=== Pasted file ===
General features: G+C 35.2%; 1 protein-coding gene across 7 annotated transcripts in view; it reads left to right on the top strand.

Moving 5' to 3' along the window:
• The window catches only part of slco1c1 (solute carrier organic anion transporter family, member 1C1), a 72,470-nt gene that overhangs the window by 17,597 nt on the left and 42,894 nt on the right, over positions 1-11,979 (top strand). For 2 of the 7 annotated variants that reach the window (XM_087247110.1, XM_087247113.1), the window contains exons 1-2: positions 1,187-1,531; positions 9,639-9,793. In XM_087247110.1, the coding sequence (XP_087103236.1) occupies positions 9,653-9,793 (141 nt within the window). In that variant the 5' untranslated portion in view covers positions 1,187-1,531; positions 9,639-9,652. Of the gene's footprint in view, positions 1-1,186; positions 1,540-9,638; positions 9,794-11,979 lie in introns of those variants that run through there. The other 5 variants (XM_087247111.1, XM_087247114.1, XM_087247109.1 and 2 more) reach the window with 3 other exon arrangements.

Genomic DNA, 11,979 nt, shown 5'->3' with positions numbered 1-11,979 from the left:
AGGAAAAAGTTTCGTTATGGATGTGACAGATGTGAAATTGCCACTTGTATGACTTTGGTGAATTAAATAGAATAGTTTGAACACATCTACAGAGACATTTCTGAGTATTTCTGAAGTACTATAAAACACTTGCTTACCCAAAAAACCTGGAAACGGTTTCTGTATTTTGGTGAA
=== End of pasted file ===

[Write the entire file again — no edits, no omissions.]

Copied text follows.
General features: G+C 35.2%; 1 protein-coding gene across 7 annotated transcripts in view; it reads left to right on the top strand.

Moving 5' to 3' along the window:
• The window catches only part of slco1c1 (solute carrier organic anion transporter family, member 1C1), a 72,470-nt gene that overhangs the window by 17,597 nt on the left and 42,894 nt on the right, over positions 1-11,979 (top strand). For 2 of the 7 annotated variants that reach the window (XM_087247110.1, XM_087247113.1), the window contains exons 1-2: positions 1,187-1,531; positions 9,639-9,793. In XM_087247110.1, the coding sequence (XP_087103236.1) occupies positions 9,653-9,793 (141 nt within the window). In that variant the 5' untranslated portion in view covers positions 1,187-1,531; positions 9,639-9,652. Of the gene's footprint in view, positions 1-1,186; positions 1,540-9,638; positions 9,794-11,979 lie in introns of those variants that run through there. The other 5 variants (XM_087247111.1, XM_087247114.1, XM_087247109.1 and 2 more) reach the window with 3 other exon arrangements.

Genomic DNA, 11,979 nt, shown 5'->3' with positions numbered 1-11,979 from the left:
AGGAAAAAGTTTCGTTATGGATGTGACAGATGTGAAATTGCCACTTGTATGACTTTGGTGAATTAAATAGAATAGTTTGAACACATCTACAGAGACATTTCTGAGTATTTCTGAAGTACTATAAAACACTTGCTTACCCAAAAAACCTGGAAACGGTTTCTGTATTTTGGTGAA